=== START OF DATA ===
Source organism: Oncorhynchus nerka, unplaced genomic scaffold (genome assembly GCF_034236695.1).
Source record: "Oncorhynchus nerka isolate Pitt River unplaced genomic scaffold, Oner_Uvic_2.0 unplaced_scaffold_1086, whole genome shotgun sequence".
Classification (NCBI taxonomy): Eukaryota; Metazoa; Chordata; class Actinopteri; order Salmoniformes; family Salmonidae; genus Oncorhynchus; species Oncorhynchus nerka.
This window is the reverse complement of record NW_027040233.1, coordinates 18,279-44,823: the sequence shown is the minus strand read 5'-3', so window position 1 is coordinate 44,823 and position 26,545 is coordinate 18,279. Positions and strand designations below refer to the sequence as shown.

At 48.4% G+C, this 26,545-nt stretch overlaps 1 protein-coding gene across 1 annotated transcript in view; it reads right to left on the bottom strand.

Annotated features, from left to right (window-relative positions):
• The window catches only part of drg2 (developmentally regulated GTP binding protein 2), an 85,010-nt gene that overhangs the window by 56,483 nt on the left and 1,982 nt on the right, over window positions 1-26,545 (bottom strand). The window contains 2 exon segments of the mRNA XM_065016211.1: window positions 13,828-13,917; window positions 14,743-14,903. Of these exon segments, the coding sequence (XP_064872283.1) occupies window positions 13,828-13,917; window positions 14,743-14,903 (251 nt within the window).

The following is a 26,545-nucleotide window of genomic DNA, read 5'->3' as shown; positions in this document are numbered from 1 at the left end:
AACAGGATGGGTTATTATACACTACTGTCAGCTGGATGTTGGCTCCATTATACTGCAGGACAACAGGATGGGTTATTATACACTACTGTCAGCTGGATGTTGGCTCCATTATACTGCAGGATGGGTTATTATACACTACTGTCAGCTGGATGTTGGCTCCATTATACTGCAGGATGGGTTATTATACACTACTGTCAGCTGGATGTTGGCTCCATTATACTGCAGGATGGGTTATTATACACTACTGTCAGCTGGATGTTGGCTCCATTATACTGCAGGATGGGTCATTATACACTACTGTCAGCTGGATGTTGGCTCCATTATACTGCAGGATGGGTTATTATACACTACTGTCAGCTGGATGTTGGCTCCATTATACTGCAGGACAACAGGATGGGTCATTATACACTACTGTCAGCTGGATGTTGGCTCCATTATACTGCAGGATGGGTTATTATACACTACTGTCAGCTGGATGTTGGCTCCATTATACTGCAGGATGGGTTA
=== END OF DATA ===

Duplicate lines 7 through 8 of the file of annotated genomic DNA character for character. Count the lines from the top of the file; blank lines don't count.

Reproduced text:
• The window catches only part of drg2 (developmentally regulated GTP binding protein 2), an 85,010-nt gene that overhangs the window by 56,483 nt on the left and 1,982 nt on the right, over window positions 1-26,545 (bottom strand). The window contains 2 exon segments of the mRNA XM_065016211.1: window positions 13,828-13,917; window positions 14,743-14,903. Of these exon segments, the coding sequence (XP_064872283.1) occupies window positions 13,828-13,917; window positions 14,743-14,903 (251 nt within the window).

The following is a 26,545-nucleotide window of genomic DNA, read 5'->3' as shown; positions in this document are numbered from 1 at the left end: